Food & Nutrition

Food & Nutrition

How Often Should I Feed My Dog?

Just like humans, eating smaller meals twice a day is better for your dog. Eating only once a day can cause irritation of the esophagus from stomach acid. Puppies under five months of age should be fed three to four times a day or as directed by your vet. You should adjust your dog’s portion size so that he or she only eats as much as needed. Do not leave leftovers in the bowl. You should also avoid moistening your dog’s food with water or milk. Leaving wet food at room temperature is a breeding ground for bacteria.

Which Dog Food Is Best for My Dog?

You are what you eat ­– an adage that also applies to your dog. With so many different pet food choices available, how do you know which one is the best? Start by researching dog food brands and make sure that the pet food you choose is free of by-products, fillers, additives, artificial colors and preservatives.

Not all pet food products contain poor quality ingredients, but you have to read and understand the labels in order to make an informed decision. Some harmful ingredients to watch out for include BHA (butylated hydroxyanisole), BHT (butylated hydroxytoluene), ethoxyquin, propylene glycol, menadione, corn or corn syrup, rendered meat, bone meal or by-products.

Check out The Dog Food Advisor, an online site of independent ratings and reviews of more than 950 dog food products, and consider these “9 Tips That Can Help You Find a Superior Dog Food Brand.”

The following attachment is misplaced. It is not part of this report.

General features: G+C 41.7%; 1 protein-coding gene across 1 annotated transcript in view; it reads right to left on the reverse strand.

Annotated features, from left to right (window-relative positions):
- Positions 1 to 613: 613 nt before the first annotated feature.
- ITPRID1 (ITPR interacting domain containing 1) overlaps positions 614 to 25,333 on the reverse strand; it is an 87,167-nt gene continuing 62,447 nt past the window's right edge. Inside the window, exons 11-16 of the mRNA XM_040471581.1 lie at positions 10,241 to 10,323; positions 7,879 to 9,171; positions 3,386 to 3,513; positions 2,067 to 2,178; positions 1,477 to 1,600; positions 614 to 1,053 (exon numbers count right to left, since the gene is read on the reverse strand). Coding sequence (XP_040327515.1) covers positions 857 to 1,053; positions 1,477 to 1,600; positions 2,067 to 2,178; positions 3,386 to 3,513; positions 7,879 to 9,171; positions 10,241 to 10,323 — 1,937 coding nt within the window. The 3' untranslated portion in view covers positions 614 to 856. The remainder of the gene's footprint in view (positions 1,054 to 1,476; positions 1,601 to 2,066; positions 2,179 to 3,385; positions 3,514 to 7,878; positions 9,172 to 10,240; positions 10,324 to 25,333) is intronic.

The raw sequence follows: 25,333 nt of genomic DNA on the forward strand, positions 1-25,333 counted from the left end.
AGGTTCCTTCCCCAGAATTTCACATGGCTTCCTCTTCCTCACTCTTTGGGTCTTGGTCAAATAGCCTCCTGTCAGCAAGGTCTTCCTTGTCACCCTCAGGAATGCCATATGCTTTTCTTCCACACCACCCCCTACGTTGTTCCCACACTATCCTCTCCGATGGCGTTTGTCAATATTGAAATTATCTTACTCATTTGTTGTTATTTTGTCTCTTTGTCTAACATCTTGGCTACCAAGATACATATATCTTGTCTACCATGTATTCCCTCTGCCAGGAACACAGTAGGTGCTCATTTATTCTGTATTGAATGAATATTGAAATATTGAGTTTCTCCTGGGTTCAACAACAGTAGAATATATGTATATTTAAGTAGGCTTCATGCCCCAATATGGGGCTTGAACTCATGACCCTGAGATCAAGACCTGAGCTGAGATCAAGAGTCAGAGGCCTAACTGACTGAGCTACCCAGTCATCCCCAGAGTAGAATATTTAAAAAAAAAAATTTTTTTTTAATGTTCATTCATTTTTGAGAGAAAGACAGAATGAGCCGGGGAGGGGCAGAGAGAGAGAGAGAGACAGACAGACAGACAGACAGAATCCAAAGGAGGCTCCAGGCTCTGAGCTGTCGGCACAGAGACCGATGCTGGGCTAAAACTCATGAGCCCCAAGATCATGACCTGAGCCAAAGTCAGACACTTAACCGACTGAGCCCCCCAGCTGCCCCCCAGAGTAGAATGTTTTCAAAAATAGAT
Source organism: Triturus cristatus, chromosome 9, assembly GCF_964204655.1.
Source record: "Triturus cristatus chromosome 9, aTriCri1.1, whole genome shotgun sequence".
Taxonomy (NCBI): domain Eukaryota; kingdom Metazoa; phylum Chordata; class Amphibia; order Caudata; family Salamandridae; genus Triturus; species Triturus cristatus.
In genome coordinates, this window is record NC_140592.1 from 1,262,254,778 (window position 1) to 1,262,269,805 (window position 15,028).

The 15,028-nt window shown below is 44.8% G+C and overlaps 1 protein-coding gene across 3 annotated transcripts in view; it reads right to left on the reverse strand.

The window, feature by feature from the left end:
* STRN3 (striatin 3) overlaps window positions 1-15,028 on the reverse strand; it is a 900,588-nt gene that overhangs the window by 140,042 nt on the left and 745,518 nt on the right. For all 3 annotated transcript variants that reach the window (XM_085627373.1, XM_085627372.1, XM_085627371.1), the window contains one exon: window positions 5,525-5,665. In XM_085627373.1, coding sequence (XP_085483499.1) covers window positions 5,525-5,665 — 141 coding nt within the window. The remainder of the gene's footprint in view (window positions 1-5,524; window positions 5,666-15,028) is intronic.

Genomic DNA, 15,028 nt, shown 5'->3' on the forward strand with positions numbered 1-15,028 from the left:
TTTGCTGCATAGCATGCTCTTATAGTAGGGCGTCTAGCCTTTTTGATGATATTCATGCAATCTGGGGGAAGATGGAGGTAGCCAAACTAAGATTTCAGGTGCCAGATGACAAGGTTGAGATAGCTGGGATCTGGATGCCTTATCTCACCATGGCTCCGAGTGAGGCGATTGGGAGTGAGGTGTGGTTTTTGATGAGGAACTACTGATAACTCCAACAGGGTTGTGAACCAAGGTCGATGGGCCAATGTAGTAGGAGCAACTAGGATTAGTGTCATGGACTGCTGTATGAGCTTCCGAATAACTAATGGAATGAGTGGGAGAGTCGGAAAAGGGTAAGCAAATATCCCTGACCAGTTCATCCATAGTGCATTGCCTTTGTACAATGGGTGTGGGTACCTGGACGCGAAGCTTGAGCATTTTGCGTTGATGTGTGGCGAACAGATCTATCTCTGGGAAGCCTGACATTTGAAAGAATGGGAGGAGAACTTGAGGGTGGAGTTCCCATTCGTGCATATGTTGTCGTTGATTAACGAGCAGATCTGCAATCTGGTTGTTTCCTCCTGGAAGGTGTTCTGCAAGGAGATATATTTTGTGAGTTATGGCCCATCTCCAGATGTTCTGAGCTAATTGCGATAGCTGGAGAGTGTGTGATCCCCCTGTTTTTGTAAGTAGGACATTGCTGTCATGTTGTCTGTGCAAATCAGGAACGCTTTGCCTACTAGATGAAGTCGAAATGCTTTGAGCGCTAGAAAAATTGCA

Can My Dog Eat People Food?

We generally do not recommend feeding your dog “people food” because it can make your dog overweight or cause illness; however, there are some foods that can provide a nutritional boost. Read “10 “People” Foods for Dogs“ to learn more. You should also be aware of harmful foods for dogs.

How Is Dog Food Regulated?

The Association of American Feed Control Officials (AAFCO) establishes nutritional standards for complete and balanced pet food products, but it is up to the pet food companies to formulate their products properly and the state feed control officials to regulate the industry. There is no requirement that pet food products have pre-market approval from the U.S. Food and Drug Administration (FDA); however, the agency does regulate the safety of ingredients and accuracy of pet food labeling.

In 2011, nearly four years after one of the largest pet food recalls that killed an estimated 8,000 dogs and cats [1], the Food Safety Modernization Act (FSMA) was signed into law, giving the FDA greater power to implement mandatory recalls. FSMA also instructed the FDA to establish rules governing pet food manufacturing supply chains, including basic standards for sanitation. The final rules were released in September 2015.

Please view our Recommended Reading list for additional resources.

[1] Carter, Zach. The Huffington Post. “Looking for the Safest, Healthiest Pet Food? Good Luck with That.” Aug. 12, 2015.

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